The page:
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How Regulated Industries can Easily Comply with Security Requirements
Europe’s financial institutions are sleepwalking into a regulatory nightmare with security systems that are not fit for purpose to meet the requirements of the European Union’s revised Directive on Payment Services (PSD2), which was adopted in 2015. Member states have had two years to introduce the necessary changes in their national legislation in order to comply with the new rules, and firms are expected to be compliant by January 2018.
While the aim of the original directive is to make cross-border payments as easy, efficient and secure as “national” payments within a member state, PSD2 also seeks to improve competition by opening up payment markets to new entrants in order to foster increased efficiency and reduce costs. Equally as important as this growth opportunity are the technical implications for firms processing electronic payments, through the introduction of strict security requirements for the initiation and processing of electronic payments and the protection of consumers’ financial data.
It is these twin concerns of innovation and security that should be uppermost in the minds of companies operating within this environment: the EU is deliberately seeking to open the payments market to new entrants while introducing greater protection for transactions and consumer data. There is the potential for large-scale disruption as new, innovative entrants to the market seize the initiative by opting for novel security protocols in relation to payment services; these are likely to be both more secure and also more cost-efficient. For some organizations, the new paradigm may even generate an additional revenue stream.
Strong Authentication that Complies with Security Standards
So what exactly does PSD2 mean for security in the financial services sector? The EU Banking Commission requires “strong authentication” to be in place by late 2018 for all organizations offering online account access or services. In this context, strong authentication means that a user within the system needs to provide two or more of the following three criteria when requesting access:
- Something only the user has
- Something only the user knows
- Somewhere the user is
Not only do current security conventions (passwords and two-step authentication) not meet these definitions by delivering two or more of the criteria, but they carry the additional cybersecurity risk of relying on sending and storing centralized authentication credentials.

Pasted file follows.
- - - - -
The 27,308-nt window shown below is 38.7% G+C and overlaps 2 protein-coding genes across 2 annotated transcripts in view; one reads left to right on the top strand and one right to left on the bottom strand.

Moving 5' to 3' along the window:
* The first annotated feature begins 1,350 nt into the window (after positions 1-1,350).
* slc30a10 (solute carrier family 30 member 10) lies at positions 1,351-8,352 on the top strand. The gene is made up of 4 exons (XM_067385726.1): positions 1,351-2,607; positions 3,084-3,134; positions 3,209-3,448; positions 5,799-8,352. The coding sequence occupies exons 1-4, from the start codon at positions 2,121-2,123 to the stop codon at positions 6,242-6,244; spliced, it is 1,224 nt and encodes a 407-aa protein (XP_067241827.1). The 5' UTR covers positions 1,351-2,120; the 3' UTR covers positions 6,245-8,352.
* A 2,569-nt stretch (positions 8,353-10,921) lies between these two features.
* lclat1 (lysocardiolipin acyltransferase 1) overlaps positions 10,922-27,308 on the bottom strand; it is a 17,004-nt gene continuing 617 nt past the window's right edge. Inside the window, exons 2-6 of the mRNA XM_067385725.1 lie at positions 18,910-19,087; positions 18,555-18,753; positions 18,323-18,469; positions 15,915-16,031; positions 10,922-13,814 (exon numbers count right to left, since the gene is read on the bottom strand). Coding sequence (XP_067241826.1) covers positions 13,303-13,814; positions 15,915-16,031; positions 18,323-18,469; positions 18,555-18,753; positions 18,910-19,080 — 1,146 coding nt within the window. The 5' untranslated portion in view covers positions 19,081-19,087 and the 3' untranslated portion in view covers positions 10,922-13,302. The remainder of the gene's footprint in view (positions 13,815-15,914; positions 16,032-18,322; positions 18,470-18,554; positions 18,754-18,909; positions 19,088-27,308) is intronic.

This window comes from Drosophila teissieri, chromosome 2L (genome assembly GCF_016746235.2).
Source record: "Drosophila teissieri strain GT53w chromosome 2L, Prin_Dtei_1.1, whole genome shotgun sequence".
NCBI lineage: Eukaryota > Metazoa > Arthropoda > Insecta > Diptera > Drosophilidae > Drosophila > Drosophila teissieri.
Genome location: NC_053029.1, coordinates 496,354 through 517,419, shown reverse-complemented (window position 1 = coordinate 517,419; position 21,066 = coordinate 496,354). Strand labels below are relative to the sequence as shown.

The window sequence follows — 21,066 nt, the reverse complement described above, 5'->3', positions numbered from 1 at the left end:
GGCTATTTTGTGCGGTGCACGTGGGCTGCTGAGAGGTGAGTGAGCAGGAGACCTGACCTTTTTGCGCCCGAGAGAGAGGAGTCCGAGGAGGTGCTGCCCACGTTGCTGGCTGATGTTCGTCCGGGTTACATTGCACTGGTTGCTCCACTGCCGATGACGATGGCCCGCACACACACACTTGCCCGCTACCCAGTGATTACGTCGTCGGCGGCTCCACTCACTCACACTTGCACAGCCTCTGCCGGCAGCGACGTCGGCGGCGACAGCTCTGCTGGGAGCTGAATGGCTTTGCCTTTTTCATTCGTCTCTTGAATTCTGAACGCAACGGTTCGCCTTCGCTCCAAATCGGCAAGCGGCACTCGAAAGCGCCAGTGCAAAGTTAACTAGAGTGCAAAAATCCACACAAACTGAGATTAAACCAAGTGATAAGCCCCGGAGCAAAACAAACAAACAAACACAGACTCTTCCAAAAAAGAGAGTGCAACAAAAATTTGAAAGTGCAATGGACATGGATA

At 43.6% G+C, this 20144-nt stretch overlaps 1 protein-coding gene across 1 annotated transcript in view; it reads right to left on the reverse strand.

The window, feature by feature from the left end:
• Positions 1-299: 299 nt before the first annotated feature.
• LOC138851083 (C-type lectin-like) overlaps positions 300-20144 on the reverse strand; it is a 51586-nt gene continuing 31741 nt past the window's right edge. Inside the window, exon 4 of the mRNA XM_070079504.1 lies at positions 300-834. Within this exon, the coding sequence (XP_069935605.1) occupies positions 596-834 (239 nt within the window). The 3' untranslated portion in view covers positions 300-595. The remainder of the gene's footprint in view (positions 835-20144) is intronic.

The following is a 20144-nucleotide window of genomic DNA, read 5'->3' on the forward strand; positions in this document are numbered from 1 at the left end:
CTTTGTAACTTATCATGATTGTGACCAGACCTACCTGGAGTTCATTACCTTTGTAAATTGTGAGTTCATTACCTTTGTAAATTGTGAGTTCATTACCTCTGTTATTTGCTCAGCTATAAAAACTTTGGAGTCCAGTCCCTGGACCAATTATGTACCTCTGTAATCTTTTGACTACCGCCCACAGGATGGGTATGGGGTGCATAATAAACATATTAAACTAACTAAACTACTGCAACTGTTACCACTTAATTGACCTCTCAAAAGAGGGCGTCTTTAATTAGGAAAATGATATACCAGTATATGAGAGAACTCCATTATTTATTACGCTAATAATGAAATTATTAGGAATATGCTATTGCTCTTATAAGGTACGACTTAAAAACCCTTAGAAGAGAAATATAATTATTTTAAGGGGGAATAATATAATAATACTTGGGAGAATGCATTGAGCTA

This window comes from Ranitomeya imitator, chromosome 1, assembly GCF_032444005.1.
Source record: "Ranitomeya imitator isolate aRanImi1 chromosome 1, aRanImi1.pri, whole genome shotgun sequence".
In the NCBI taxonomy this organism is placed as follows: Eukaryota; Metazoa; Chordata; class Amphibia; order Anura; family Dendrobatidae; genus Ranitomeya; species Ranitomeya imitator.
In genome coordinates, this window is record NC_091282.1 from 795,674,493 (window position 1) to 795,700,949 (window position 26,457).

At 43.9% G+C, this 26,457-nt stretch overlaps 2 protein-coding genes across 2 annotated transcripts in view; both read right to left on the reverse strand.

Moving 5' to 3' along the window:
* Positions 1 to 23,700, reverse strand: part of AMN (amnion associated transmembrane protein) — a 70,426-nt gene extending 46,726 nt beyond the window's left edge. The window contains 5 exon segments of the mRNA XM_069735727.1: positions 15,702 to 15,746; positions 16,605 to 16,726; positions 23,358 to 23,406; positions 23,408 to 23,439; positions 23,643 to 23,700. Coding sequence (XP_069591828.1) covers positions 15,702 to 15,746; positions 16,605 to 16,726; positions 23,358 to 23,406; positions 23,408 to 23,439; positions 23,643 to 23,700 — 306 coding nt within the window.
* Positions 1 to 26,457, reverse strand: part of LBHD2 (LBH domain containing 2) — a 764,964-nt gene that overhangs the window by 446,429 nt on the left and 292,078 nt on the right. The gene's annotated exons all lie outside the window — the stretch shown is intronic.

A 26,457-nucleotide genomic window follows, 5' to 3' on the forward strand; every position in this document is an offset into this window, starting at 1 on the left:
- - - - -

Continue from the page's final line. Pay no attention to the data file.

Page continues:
Passwords, digital certificates, two-factor authentication and other aspects of stored authentication are all built around central databases, which are inherently easier to compromise than zero-knowledge systems because other methods store credentials in whole form in one place. It is important to understand that two-factor authentication does not remove this threat.
Eliminate Poor Security Systems
Real security requires the complete elimination of such centralized systems via a distributed cryptosystem that delivers multi-factor authentication – which is inherently far more robust. In practice, this means a distributed solution where authentication keys are split up into key shares using elliptic curve cryptography, and where an end user proves their identity without sending authentication credentials in whole form across the web or to a centralized system (both of which can be compromised).
This new approach delivers the significant advantage of smaller, stronger and faster authentication keys and eliminates the risk of a centralized authentication database, which is hackable. What’s more, this approach can reduce authentication costs by an order of magnitude, which plays into the hands of new market entrants seeking to provide lower-cost payment services to consumers (or established players seeking to provide compliance without adding significant financial or management overhead).
PSD2 is coming, quickly. Isn’t it time that you woke up to the potential of a new way of securing your business?
MIRACL’s use of a zero knowledge proof (or process) allows any user or device to confirm their identity without revealing any valuable information about themselves. Learn about MIRACL Trust® multi-factor authentication, which features our zero knowledge proof.